Carter County High Point Trip Report

Roan High Knob (6,286 ft)

Date: April 10, 2002
Author: John Garner

Trailhead: Carver's Gap (5,520 ft). Get there from the TN side by driving to the town of Roan Mountain on US 19E, then driving up TN 143 to the gap (about 11 miles). Park in the large lot on the right side of the road. There is a road that continues up to a parking area beyond Roan High Knob, but it is gated much of the year (and was during my visit).

Trail: The entire trail is the Appalachian Trail. Other trip reports noted trouble finding the starting point - the base of the trail was recently rerouted by the Tennessee Eastman folks. To reach the base of the trail from the parking lot, go back out to the road, and go slightly downhill to the left. There, on the left (westW) side of the road, the trail picks up at the end of a split rail fence, and there are white AT markers. Signs say that the summit is 1.3 miles.

The first quarter-mile of the hike is the re-routed part. At about 0.75 mile past that junction, there is a junction with a blazed trail on the left, with a sign noting Roan Mountain shelter. Go up this trail 0.1 mile; the hp is about 100 yards above the AT shelter, on a large rock outcrop. There is a benchmark on top of the rock. You will pass heavily overgrown concrete foundations of an old fire tower that had to have been removed 15+ years ago.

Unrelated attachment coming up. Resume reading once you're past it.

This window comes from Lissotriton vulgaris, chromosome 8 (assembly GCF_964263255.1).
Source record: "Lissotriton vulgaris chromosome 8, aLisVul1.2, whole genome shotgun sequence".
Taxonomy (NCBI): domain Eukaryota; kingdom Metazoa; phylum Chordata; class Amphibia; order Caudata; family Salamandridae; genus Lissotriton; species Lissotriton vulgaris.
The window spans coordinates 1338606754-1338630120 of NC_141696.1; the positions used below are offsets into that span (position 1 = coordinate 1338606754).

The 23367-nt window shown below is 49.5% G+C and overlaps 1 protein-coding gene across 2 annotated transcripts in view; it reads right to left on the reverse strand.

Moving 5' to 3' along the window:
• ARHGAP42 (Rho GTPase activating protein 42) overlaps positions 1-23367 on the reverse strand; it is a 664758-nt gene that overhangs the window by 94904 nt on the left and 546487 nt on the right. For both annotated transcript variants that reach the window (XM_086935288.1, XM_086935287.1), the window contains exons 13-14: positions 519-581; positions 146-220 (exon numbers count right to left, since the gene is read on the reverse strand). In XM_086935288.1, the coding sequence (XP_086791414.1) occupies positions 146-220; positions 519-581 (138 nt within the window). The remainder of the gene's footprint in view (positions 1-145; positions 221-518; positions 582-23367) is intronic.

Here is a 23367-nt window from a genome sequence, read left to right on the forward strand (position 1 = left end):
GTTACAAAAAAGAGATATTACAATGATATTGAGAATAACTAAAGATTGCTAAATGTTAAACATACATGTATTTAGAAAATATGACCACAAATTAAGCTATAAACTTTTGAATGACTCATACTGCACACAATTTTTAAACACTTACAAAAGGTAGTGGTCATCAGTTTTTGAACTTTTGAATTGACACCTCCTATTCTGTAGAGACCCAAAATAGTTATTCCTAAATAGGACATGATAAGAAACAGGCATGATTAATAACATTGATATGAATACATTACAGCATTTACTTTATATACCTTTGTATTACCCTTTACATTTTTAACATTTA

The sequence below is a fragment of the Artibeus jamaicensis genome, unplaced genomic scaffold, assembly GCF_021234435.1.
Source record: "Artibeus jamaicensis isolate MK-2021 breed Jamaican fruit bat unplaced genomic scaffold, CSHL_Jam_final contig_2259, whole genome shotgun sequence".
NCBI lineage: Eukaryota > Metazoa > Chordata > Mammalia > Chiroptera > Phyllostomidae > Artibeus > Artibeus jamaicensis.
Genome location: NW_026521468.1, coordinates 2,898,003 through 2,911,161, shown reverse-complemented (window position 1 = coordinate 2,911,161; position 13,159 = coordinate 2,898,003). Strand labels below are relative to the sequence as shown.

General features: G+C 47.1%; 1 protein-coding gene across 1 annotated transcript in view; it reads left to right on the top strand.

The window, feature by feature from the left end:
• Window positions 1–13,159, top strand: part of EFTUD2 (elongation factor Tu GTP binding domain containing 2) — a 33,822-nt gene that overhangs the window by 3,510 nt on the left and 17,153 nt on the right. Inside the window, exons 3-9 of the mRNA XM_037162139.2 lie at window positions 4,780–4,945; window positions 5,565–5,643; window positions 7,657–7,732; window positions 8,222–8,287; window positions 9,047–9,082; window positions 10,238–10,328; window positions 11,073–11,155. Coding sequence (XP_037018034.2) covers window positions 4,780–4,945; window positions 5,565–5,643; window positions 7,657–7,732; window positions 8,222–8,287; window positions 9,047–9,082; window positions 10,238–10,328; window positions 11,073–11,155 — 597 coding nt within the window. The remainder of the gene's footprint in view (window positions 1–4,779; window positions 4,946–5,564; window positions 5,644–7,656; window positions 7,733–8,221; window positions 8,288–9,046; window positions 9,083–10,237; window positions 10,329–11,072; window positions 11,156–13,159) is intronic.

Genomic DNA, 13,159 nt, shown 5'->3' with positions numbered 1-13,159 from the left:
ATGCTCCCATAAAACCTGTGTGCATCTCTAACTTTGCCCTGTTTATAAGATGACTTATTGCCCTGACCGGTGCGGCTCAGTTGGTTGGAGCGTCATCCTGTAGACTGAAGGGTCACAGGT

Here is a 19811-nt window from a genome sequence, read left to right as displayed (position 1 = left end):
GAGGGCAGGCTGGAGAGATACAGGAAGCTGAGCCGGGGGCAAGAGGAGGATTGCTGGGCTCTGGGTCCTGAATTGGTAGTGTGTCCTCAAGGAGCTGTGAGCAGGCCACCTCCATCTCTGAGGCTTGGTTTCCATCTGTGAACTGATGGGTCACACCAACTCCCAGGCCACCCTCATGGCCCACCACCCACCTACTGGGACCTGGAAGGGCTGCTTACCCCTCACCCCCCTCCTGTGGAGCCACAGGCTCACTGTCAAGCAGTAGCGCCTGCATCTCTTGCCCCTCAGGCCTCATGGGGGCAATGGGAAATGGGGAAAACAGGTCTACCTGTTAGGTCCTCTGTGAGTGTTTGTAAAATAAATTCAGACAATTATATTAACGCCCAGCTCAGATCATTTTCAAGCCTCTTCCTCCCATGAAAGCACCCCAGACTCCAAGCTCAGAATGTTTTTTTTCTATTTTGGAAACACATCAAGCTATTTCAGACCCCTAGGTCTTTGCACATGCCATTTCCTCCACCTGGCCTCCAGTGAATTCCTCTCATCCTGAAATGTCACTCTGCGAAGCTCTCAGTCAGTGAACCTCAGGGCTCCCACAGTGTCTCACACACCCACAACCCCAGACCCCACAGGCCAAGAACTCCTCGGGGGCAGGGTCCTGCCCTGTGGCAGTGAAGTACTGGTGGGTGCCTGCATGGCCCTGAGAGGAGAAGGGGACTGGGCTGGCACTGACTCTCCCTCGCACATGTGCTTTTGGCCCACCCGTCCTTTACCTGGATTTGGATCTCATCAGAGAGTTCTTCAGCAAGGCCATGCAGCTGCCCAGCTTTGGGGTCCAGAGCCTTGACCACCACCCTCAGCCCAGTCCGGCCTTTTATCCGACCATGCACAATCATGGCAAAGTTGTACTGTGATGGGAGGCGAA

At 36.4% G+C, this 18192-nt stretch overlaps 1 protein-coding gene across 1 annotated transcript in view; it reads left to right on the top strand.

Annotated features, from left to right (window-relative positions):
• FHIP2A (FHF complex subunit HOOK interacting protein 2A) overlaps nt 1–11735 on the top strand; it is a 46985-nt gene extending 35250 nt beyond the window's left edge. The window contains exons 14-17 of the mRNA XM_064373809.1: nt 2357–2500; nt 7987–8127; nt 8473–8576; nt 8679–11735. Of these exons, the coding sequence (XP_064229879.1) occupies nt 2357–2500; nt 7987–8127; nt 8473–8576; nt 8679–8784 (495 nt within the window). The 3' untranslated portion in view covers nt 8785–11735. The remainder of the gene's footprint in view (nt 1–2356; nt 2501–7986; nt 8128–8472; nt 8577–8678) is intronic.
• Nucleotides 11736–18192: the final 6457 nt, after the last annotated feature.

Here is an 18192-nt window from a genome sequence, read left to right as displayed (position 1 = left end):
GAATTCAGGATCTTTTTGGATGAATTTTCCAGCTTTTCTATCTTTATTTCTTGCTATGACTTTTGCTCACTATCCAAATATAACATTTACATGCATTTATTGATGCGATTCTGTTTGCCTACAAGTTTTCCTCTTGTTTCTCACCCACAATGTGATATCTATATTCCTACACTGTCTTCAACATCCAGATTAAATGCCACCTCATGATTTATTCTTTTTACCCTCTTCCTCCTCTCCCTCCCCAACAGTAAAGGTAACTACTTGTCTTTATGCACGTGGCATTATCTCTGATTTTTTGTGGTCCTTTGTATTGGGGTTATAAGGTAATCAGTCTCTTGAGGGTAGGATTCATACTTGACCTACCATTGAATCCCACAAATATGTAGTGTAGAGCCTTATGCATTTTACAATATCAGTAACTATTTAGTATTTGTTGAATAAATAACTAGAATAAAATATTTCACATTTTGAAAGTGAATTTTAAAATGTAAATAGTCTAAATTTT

There are little or no views on this hike. For better views, continue on to the parking area about 0.5 mile past the summit side trail, or better yet climb up to Grassy Ridge Bald [Avery County highpoint] on the other side of the road.

Distance is 2.2 miles with 750 ft of gain.

Alternative route: You can still pick up the old trail; it's easier to find going downhill but more difficult up. At the junction where the recently relocated trail tread turns sharply to the right and meets the old trail (about 0.25 mile from the base), the original tread goes straight downhill and meets the Roan Mountain Road about 100 yards uphill from the gate. Going straight down the old trail then down the road will save about a tenth of a mile.